MPLS Alternatives: Can SD-WAN Replace MPLS?
Posted on: June 10, 2019 By: Carolyn Kuczynski
The WAN is evolving and SD-WAN is all the rage. It promises to remove the constraints of legacy connectivity technologies, namely MPLS, and create a flexible, resilient, and secure network.
MPLS is a privately managed backbone with built-in Quality of Service (QoS). MPLS services deliver predictability — whatever contention exists for its backbone is managed by the MPLS provider.
Packet loss and latency statistics are more consistent and much lower than those of the public Internet. And to back up that point, MPLS services come with guarantees of availability (99.99% per year uptime), packet loss (.1% is typical), and latency on a route-by-route basis.
Just as important, MPLS services are mature services built for the enterprise. Aside from the SLAs, they come with integrated invoicing, end-to-end delivery, and management.
The Pitfalls of MPLS
But there’s a price for this kind of dedicated infrastructure. Committing to a dedicated capacity, maximum latency, and maximum time to repair makes MPLS services very expensive. As a result, capacity is constrained by available budgets and can be easily overwhelmed by the needs of the business.
MPLS services are also notorious for their lack of agility. Site deployments involve a slow and rigid process that can take weeks and sometimes months to complete. Change management is also a hassle, requiring careful coordination with the carrier to ensure service levels are met.
Addressing the challenges of MPLS
SD-WAN is looking to address the challenges of MPLS like cost, capacity, rigidity, and manageability.
The SD-WAN edge router can dynamically route traffic over multiple data services (MPLS, cable, xDSL, 4G/LTE) based on the type of traffic and the quality of the underlying service. SD-WAN edge solutions let organizations boost capacity available for production by adding inexpensive data services to an existing MPLS-based network.
In that context, SD-WAN can reduce the growth of MPLS spend. SD-WAN automates application traffic routing based on real-time monitoring of changing conditions, which means less error-prone manual configuration changes through command line interfaces.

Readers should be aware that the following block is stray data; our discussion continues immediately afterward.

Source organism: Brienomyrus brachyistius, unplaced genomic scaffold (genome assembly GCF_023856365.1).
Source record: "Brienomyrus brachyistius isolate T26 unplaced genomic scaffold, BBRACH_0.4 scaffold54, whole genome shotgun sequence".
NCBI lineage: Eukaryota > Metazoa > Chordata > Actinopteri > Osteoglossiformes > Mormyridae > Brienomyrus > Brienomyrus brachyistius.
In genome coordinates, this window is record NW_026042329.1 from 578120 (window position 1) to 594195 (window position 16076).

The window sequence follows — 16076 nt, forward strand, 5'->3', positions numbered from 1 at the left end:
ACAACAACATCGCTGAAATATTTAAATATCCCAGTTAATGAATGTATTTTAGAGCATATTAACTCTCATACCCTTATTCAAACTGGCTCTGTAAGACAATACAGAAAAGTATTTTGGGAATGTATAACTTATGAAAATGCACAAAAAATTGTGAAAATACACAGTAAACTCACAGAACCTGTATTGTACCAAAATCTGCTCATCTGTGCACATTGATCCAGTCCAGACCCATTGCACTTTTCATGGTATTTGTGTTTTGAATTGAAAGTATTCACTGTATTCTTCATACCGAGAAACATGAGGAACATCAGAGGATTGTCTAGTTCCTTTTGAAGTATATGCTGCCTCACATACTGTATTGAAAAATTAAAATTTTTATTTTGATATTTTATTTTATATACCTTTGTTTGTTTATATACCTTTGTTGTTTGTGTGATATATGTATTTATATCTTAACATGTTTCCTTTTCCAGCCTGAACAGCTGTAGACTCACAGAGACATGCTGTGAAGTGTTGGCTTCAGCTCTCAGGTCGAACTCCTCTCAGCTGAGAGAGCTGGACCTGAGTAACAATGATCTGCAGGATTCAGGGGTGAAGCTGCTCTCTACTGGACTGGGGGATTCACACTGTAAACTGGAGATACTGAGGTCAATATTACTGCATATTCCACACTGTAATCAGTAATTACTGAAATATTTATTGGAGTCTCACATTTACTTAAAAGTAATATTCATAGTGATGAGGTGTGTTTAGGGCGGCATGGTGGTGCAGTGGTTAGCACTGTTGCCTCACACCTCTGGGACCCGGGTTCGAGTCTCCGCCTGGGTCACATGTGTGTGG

Some SD-WAN solutions offer zero-touch provisioning, which allows the edge to configure its connection to the WAN using the available mix of services at each location. This means a site can be brought online quickly with a single or dual Internet service or even 4G/LTE. And, MPLS can be incorporated seamlessly when it becomes available at a later point.
SD-WANs aren’t perfect
But SD-WAN edge architectures have several gaps. SD-WAN edge routers must rely on a predictable service, like MPLS, to carry latency-sensitive traffic. The router can move traffic to an alternate service if MPLS is unavailable, but this is not a recommended approach. SD-WAN routers still need MPLS and have a limited impact on overall networking spend.
Also, the introduction of Internet breakouts increases the risk of Internet-borne threats. SD-WAN routers do not address these new security requirements. Organizations need to extend their security architectures to support SD-WAN projects using edge firewalls or cloud security services. This only adds to the costs and complexity of an SD-WAN deployment.
Finally, SD-WAN routers are not optimized for cloud resources and mobile users. Since they were built to solve a branch office problem, SD-WAN vendors had to stretch their architectures to the cloud as an afterthought. This involves complicated route configurations and time-consuming deployments of SD-WAN routers near or at the cloud providers.
SaaS routing intelligence comes at the cost of deploying many SD-WAN routers near SaaS data centers in order to build a fabric with sufficient density to provide any real optimization benefits. Mobile users are simply out of scope for edge SD-WAN deployments and can’t benefit from the new network capabilities introduced by SD-WAN.
What is the solution?
Cato Networks delivers on the core promise of SD-WAN while extending it to address these key gaps. The Cato Cloud includes advanced SD-WAN edge capabilities including multi-transport support, last mile optimization, and policy-based routing.
The SLA-backed global backbone of points of presence (PoPs) at the core of the Cato Cloud service forms an affordable MPLS alternative and has the following benefits:
- An enterprise-grade network security stack, built into the backbone, extends security everywhere without the need to deploy additional security products.
- An agentless deployment model allows Cato to connect cloud resources as easily as physical locations, from the nearest PoP to the cloud provider.
- Mobile users benefit from the power of the Cato Cloud using Cato’s mobile client.
With Cato’s tunnel overlay architecture connecting all resources to the service in the same way, organizations gain single-policy control and holistic visibility across their network — physical locations, cloud resources, and mobile users.